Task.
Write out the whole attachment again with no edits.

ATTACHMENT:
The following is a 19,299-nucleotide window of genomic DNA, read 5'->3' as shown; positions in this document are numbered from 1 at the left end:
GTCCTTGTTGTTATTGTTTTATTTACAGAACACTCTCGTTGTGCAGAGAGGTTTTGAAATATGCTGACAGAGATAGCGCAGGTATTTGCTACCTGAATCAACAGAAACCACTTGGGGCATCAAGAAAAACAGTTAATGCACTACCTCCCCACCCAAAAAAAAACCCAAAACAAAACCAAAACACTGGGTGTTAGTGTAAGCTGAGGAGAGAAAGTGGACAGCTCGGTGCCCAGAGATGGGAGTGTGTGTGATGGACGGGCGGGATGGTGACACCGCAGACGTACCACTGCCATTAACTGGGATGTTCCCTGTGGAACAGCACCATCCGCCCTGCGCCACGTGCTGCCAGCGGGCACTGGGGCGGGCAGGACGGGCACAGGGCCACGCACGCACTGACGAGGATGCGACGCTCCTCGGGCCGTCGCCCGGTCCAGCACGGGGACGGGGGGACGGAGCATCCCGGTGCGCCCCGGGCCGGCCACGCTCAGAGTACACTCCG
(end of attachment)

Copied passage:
The following is a 19,299-nucleotide window of genomic DNA, read 5'->3' as shown; positions in this document are numbered from 1 at the left end:
GTCCTTGTTGTTATTGTTTTATTTACAGAACACTCTCGTTGTGCAGAGAGGTTTTGAAATATGCTGACAGAGATAGCGCAGGTATTTGCTACCTGAATCAACAGAAACCACTTGGGGCATCAAGAAAAACAGTTAATGCACTACCTCCCCACCCAAAAAAAAACCCAAAACAAAACCAAAACACTGGGTGTTAGTGTAAGCTGAGGAGAGAAAGTGGACAGCTCGGTGCCCAGAGATGGGAGTGTGTGTGATGGACGGGCGGGATGGTGACACCGCAGACGTACCACTGCCATTAACTGGGATGTTCCCTGTGGAACAGCACCATCCGCCCTGCGCCACGTGCTGCCAGCGGGCACTGGGGCGGGCAGGACGGGCACAGGGCCACGCACGCACTGACGAGGATGCGACGCTCCTCGGGCCGTCGCCCGGTCCAGCACGGGGACGGGGGGACGGAGCATCCCGGTGCGCCCCGGGCCGGCCACGCTCAGAGTACACTCCG